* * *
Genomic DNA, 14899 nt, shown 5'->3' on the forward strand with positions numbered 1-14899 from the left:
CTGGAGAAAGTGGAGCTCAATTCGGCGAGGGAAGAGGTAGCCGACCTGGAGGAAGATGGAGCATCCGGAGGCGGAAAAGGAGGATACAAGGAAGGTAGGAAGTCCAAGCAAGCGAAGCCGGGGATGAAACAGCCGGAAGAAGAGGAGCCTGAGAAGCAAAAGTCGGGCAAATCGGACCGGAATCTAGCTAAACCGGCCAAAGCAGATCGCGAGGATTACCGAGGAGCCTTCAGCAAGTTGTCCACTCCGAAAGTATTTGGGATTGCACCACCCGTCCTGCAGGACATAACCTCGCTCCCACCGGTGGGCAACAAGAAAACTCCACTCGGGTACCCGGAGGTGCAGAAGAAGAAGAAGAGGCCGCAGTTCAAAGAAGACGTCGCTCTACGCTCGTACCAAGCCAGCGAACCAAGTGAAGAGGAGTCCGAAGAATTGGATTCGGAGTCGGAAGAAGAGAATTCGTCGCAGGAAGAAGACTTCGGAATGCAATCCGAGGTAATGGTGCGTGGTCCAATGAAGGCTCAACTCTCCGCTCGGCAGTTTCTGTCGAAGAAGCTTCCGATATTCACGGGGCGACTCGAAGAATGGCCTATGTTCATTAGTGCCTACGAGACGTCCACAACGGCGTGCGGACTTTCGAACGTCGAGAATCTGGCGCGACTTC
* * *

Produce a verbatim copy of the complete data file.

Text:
Genomic DNA, 14899 nt, shown 5'->3' on the forward strand with positions numbered 1-14899 from the left:
CTGGAGAAAGTGGAGCTCAATTCGGCGAGGGAAGAGGTAGCCGACCTGGAGGAAGATGGAGCATCCGGAGGCGGAAAAGGAGGATACAAGGAAGGTAGGAAGTCCAAGCAAGCGAAGCCGGGGATGAAACAGCCGGAAGAAGAGGAGCCTGAGAAGCAAAAGTCGGGCAAATCGGACCGGAATCTAGCTAAACCGGCCAAAGCAGATCGCGAGGATTACCGAGGAGCCTTCAGCAAGTTGTCCACTCCGAAAGTATTTGGGATTGCACCACCCGTCCTGCAGGACATAACCTCGCTCCCACCGGTGGGCAACAAGAAAACTCCACTCGGGTACCCGGAGGTGCAGAAGAAGAAGAAGAGGCCGCAGTTCAAAGAAGACGTCGCTCTACGCTCGTACCAAGCCAGCGAACCAAGTGAAGAGGAGTCCGAAGAATTGGATTCGGAGTCGGAAGAAGAGAATTCGTCGCAGGAAGAAGACTTCGGAATGCAATCCGAGGTAATGGTGCGTGGTCCAATGAAGGCTCAACTCTCCGCTCGGCAGTTTCTGTCGAAGAAGCTTCCGATATTCACGGGGCGACTCGAAGAATGGCCTATGTTCATTAGTGCCTACGAGACGTCCACAACGGCGTGCGGACTTTCGAACGTCGAGAATCTGGCGCGACTTC